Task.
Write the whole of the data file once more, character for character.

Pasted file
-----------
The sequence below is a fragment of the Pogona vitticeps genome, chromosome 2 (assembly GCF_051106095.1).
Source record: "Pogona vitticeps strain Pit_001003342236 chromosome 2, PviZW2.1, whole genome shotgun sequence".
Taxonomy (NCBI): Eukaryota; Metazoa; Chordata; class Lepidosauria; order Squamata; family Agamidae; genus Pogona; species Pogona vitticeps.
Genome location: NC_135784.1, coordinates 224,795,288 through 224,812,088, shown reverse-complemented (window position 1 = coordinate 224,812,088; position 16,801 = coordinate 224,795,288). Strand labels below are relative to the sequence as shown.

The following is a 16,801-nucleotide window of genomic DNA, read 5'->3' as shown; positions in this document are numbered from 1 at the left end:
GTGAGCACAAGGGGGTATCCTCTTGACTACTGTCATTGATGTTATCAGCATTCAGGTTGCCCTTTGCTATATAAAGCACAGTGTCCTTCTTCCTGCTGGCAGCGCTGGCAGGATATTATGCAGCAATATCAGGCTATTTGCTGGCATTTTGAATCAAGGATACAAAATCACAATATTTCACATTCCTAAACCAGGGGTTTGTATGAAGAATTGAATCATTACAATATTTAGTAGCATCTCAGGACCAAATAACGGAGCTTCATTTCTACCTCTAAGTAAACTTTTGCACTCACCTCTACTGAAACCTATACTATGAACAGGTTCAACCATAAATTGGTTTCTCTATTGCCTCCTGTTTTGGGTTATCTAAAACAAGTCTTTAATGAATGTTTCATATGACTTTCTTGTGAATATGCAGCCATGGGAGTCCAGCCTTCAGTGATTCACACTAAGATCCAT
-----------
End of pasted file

The sequence below is a fragment of the Pogona vitticeps genome, chromosome 2 (assembly GCF_051106095.1).
Source record: "Pogona vitticeps strain Pit_001003342236 chromosome 2, PviZW2.1, whole genome shotgun sequence".
Taxonomy (NCBI): Eukaryota; Metazoa; Chordata; class Lepidosauria; order Squamata; family Agamidae; genus Pogona; species Pogona vitticeps.
Genome location: NC_135784.1, coordinates 224,795,288 through 224,812,088, shown reverse-complemented (window position 1 = coordinate 224,812,088; position 16,801 = coordinate 224,795,288). Strand labels below are relative to the sequence as shown.

The following is a 16,801-nucleotide window of genomic DNA, read 5'->3' as shown; positions in this document are numbered from 1 at the left end:
GTGAGCACAAGGGGGTATCCTCTTGACTACTGTCATTGATGTTATCAGCATTCAGGTTGCCCTTTGCTATATAAAGCACAGTGTCCTTCTTCCTGCTGGCAGCGCTGGCAGGATATTATGCAGCAATATCAGGCTATTTGCTGGCATTTTGAATCAAGGATACAAAATCACAATATTTCACATTCCTAAACCAGGGGTTTGTATGAAGAATTGAATCATTACAATATTTAGTAGCATCTCAGGACCAAATAACGGAGCTTCATTTCTACCTCTAAGTAAACTTTTGCACTCACCTCTACTGAAACCTATACTATGAACAGGTTCAACCATAAATTGGTTTCTCTATTGCCTCCTGTTTTGGGTTATCTAAAACAAGTCTTTAATGAATGTTTCATATGACTTTCTTGTGAATATGCAGCCATGGGAGTCCAGCCTTCAGTGATTCACACTAAGATCCAT